COVID-19 Update April 29, 2020
My friends, I know it has been a tough couple of months. First and foremost, I am proud of our community for remaining vigilant through this unusual time, but while many areas in our state and nation are preparing to transition back to normal, I want to encourage all of us to continue remaining vigilant—stay home as much as possible, and use caution when you need to go out. The experts at the CDC and our healthcare professionals have provided excellent guidelines for us to follow, and I urge you to continue to consider these guidelines in the days ahead. From what I have read and learned from healthcare workers (at home and elsewhere), the future will be better for cities and counties that continue to be smart.
It is concerning that Sumter—the fifteenth largest county in SC—has the fifth-highest infection rate in the state. Among the “Top Five” are Clarendon, Kershaw, Lee and Richland counties. I believe we in Sumter must be very aware that we are in a “cluster” of four abutting counties with high rates of infection. In normal times, residents of all five counties visit each other in large numbers, especially with Sumter citizens working in neighboring counties and citizens of the other counties working in Sumter.
I reference the Institute for Health Metrics and Evaluation maintained by the University of Washington daily for information pertaining to COVID-19 as it affects South Carolina—also referenced on the SCDHEC website. The IHME website states the following as of Monday, April 27:
“After June 8, 2020, relaxing social distancing may be possible with containment strategies that include testing, contact tracing, isolation, and limiting gathering size”.
The following day, the date was changed to June 13 because the governor relaxed somewhat his “stay at home or work” order. (It increased the projected death rate for South Carolina and the United States.) A “projection” suggests that things could be better or worse. In any event, I plead with all citizens of Sumter and our surrounding counties to please continue all of the things that have been asked of you since Governor McMaster issued his “stay at home or work” executive order on April 7.
Remember that although the governor has relaxed his order by allowing some retail establishments to open and may open some more this week, he has renewed his emergency declaration and still calls upon us to continue all of the requirements that promote good public health and social/physical separation. He calls on businesses to take steps to protect employees and the public. Look for businesses that have those protections in place. Also remember that our City is still under curfew from 11 PM until 5 AM each day. Access to our parks and public facilities remain closed at this time – all this is for the safety of our residents and our employees. City services and employees remain available to you on our regular schedule; however, if you need anything from us, we ask that you contact us via phone or through our website at www.sumtersc.gov.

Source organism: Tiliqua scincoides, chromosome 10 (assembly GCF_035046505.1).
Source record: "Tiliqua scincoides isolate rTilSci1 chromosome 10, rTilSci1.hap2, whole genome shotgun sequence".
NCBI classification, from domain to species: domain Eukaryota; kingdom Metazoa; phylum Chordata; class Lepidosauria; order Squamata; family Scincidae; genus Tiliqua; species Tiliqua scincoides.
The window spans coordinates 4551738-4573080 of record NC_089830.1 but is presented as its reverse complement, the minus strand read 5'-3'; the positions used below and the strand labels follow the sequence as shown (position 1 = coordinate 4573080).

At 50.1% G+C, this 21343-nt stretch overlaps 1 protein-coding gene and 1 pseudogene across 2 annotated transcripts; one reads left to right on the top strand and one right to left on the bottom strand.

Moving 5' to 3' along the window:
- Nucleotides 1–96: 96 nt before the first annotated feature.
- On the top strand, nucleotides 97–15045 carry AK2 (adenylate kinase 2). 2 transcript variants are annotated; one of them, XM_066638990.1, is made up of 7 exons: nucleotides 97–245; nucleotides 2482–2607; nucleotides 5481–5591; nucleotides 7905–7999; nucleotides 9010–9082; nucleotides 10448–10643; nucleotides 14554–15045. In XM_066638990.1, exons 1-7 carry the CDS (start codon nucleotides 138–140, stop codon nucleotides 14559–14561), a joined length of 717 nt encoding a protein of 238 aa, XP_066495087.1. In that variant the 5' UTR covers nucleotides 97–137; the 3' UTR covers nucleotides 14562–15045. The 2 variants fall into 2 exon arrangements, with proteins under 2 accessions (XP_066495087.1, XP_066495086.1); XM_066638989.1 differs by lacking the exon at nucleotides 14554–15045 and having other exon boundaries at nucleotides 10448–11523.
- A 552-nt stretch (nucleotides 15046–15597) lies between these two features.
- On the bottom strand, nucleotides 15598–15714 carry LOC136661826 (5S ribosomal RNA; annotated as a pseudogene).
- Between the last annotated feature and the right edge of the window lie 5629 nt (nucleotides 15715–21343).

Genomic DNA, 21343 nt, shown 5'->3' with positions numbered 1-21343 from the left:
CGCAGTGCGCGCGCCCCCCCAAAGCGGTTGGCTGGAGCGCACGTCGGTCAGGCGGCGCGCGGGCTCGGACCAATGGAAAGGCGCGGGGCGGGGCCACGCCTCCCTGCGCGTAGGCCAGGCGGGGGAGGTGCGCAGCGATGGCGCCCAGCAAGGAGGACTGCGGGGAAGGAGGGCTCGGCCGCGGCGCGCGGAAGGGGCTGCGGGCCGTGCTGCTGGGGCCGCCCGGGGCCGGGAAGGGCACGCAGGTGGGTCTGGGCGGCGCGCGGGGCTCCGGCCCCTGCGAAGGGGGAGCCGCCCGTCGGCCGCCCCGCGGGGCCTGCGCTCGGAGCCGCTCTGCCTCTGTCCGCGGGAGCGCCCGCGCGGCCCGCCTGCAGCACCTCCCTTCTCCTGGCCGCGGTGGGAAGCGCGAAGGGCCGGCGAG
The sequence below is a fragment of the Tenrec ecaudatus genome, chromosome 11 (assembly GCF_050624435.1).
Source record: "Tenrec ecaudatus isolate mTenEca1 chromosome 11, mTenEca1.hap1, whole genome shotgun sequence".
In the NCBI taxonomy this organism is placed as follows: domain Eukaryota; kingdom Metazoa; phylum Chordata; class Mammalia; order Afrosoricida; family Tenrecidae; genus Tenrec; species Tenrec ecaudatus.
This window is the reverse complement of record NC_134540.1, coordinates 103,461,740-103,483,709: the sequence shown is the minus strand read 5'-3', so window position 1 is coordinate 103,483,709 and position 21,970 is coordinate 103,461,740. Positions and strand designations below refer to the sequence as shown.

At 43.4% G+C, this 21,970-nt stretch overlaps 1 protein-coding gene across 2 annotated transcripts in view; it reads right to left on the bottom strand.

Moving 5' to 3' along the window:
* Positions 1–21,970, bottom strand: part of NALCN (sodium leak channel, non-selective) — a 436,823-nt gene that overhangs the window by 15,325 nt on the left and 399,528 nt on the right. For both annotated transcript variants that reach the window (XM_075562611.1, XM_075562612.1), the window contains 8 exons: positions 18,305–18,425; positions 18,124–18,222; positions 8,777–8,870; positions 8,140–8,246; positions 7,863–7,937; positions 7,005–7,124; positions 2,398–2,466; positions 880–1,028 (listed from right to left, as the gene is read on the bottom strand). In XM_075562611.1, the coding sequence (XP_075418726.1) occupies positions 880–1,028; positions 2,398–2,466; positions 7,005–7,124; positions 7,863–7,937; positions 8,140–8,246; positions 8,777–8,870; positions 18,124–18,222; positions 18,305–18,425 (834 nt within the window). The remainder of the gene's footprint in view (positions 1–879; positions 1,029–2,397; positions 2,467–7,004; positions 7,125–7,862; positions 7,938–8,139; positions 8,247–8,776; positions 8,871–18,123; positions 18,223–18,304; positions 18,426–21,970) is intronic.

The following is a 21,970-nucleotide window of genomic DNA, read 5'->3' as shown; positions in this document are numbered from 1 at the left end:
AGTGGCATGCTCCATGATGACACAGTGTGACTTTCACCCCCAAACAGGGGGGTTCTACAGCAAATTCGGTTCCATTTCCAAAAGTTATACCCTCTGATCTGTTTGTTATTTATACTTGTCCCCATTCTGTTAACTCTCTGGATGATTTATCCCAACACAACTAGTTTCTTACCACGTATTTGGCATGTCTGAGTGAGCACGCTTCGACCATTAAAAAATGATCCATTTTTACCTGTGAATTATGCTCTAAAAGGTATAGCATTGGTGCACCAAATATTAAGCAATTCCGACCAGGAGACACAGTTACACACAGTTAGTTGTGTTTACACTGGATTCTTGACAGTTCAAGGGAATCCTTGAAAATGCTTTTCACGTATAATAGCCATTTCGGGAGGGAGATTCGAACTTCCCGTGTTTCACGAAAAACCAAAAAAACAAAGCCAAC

So, we are being asked to continue all the restrictions on our daily life for the time being. We are told these hardships will need to continue for some time—even after June 8. I have read that studies of the “Spanish Flu” pandemic of 1918 show that places that observed the separation rules the longest made the greatest short- and long-term recoveries. Those who know the most about coronaviruses say that the infection and death rates in our country would be even higher if most people were not taking separation seriously.
When we feel like things are completely overwhelming, let’s remember that we have seen worse times in the history of our country and city, but I will say that I personally remember nothing any worse than the current pandemic. Looking back at more recent events, I think of Hurricane Hugo in 1989 and how bad things looked the morning after, and I remember the Great Flood of 2015 and how for months I got scared every time it rained. However, we are going to get through this and be stronger on the other side.
Sumter is a community of strong faith, I know many here are praying for comfort and peace for those who have lost a loved one and comfort and recovery for those with the virus. My family and I are among those praying. I believe that we came back stronger after those catastrophes. And we WILL do it again!
Mayor Joe McElveen